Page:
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Vol. 12 - Num. 47

Original Papers

School backpacks and back pain in child population

Susana Alberola Lópeza, I Pérez Garcíaa, Irene Casares Alonsob, A Cano Garcinuñoc, Jesús M. Andrés de Llanod

aPediatra. CS de Jardinillos. Palencia. España.
bPediatra. CS de Venta de Baños. Palencia. España.
cPediatra. CS de Villamuriel de Cerrato. Palencia. España.
dServicio Pediatría. Complejo Asistencial Universitario de Palencia. Palencia. España.

Correspondence: S Alberola. E-mail:

Reference of this article: Alberola López S, Pérez García I, Casares Alonso I, Cano Garcinuño A, Andrés de Llano JM. School backpacks and back pain in child population. Rev Pediatr Aten Primaria. 2010;12:385-97.

Published in Internet: 30-09-2010 - Visits: 30494


Introduction: backpacks’ load is worrisome because of the physical effort made by children and its potential relationship with back problems.

Objectives: to know the habits of school bags’ use and its relationship with back pain in the paediatric school population.

Material and methods: cross-sectional observational study in three primary care centres. We analyze anthropometric and demographic variables and we fill in a questionnaire based on previous studies.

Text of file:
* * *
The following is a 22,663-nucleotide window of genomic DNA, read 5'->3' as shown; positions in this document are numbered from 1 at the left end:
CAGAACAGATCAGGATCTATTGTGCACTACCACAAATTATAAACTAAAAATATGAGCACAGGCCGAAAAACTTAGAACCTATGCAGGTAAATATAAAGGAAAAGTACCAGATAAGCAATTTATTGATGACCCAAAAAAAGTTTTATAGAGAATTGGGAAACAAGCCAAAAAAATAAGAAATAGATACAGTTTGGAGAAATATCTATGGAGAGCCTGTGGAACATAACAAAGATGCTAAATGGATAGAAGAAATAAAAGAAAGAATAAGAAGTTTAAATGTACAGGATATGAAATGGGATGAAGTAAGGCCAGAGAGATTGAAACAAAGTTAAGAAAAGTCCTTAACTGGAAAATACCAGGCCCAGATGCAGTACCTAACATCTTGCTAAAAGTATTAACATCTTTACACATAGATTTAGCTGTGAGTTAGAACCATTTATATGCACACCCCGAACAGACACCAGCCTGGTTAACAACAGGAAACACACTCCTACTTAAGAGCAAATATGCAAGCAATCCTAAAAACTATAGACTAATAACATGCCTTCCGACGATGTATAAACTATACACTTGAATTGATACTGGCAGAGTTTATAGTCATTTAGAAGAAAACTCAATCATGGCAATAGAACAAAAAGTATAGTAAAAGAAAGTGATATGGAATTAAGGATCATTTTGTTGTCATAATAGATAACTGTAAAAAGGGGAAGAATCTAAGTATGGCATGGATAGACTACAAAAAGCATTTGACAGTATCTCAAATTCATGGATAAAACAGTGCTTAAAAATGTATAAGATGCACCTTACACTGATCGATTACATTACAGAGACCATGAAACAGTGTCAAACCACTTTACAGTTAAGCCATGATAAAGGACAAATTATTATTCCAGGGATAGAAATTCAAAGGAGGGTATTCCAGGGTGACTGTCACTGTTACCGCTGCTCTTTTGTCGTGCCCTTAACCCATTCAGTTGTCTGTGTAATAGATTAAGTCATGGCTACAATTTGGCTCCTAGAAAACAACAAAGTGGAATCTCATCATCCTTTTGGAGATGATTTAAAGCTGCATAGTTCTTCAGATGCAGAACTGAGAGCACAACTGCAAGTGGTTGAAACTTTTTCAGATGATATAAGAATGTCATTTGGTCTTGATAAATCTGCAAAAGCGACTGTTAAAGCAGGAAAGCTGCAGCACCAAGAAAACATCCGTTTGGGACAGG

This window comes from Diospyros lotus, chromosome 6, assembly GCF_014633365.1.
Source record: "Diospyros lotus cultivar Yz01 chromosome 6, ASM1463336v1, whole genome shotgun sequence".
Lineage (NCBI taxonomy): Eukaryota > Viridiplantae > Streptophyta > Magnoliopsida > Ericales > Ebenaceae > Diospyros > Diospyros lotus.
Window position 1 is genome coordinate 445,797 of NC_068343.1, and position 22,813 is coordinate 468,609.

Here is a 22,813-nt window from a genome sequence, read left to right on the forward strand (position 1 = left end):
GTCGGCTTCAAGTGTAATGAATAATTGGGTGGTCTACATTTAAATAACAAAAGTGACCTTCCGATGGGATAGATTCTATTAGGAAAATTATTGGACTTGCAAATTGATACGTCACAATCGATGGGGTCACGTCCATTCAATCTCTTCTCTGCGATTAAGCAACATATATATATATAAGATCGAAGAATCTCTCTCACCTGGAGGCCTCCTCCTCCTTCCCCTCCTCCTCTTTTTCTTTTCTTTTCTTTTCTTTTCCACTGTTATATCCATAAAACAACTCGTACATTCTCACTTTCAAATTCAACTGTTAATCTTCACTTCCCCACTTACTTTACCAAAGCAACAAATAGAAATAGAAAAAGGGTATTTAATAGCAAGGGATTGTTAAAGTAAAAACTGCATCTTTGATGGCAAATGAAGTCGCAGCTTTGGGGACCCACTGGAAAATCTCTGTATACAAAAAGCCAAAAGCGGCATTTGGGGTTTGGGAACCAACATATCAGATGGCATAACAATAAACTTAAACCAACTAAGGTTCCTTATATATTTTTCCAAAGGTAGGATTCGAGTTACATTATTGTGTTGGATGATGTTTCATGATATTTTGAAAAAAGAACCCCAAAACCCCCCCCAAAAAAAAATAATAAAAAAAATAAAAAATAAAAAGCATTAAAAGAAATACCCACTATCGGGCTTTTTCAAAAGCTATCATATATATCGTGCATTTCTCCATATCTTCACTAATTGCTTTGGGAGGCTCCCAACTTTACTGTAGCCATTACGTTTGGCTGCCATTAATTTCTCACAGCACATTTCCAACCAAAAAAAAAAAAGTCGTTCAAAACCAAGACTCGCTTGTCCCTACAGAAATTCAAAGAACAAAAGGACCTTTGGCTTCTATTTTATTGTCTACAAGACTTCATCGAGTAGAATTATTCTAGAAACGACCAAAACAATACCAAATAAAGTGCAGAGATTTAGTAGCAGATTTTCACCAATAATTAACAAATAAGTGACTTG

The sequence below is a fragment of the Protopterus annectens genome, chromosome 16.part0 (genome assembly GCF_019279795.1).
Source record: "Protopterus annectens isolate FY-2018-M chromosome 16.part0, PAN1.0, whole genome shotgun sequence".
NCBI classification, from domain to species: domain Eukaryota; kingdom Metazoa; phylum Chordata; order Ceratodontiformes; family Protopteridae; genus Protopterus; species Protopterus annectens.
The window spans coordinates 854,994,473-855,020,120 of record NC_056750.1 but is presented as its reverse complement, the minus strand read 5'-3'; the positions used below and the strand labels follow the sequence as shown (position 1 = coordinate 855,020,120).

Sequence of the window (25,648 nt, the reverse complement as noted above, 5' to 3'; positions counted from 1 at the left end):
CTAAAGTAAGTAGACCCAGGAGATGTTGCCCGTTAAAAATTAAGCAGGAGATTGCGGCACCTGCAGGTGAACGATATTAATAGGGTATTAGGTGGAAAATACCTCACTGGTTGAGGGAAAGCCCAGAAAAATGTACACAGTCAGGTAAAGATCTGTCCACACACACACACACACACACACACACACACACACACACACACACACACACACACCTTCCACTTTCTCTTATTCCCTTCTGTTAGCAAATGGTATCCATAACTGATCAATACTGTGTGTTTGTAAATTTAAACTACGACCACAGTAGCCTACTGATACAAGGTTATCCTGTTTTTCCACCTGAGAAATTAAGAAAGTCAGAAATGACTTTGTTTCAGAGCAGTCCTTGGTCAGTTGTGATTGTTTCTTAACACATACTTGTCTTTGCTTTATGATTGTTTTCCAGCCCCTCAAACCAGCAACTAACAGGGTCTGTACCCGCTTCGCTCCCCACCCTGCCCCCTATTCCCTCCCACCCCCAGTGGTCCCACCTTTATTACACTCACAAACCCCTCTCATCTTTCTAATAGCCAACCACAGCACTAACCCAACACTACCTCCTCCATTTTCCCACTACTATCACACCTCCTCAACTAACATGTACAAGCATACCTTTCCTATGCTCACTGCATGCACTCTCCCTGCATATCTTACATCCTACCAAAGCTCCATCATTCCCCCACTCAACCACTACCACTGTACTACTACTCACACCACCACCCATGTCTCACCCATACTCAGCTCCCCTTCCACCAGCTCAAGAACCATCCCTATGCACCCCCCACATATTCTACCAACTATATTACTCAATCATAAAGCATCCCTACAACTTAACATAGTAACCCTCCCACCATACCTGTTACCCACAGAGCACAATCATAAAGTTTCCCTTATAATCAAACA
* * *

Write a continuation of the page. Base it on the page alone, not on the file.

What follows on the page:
Results: one hundred and fifty-nine children were included. They were 80 males y 79 females, aged 11 and 14 years, studying 5º year in primary level (EPO) and 2º year in secondary level (ESO). Sixty-nine percent of them walk to school, 80% carry the backpack in both shoulders, 59% feel tired with it, and 62.3% refer back pain. The mean score of pain is 5 (scale: 0-10). Schoolbag weight is 6.3 kg ± 2. Relative weight is 13.4% ± 5.5 of the children’s body weight and it is not different neither between genders, nor in urban-rural site, but differs between ages (15.5% in 5º EPO, 11.6% in 2º ESO; p < 0.001) and type of school (public: 14.3%; concerted: 12.3%; p = 0.02). The relative weight is higher in those students who feel that the backpack is too heavy (14.2% versus 12.2%; p = 0.02), but it is not in those who refer back pain (13.8% versus 12.7%; p = 0.19). We have not found neither differences in back pain with gender and age, nor association between pain and number of TV/videogames watching hours. There is association between pain and number of extra-school sports hours (the more hours, the less pain: OR [odds ratio]: 0.23; CI [confidence interval] 95%: 0.08-0.7). There is a difference in the psychosomatic symptoms score (scale: 0-18), being higher in those who have back pain (OR 1.37; CI 95%: 1.2-1.6).

Conclusions: the schoolbags’ relative weight is 13.4% ± 5.5. Although we have not found association between back pain and backpack weight, it affects the feeling of discomfort in childhood and it must be considered a health problem.


Back Pain Childhood Schoolbag



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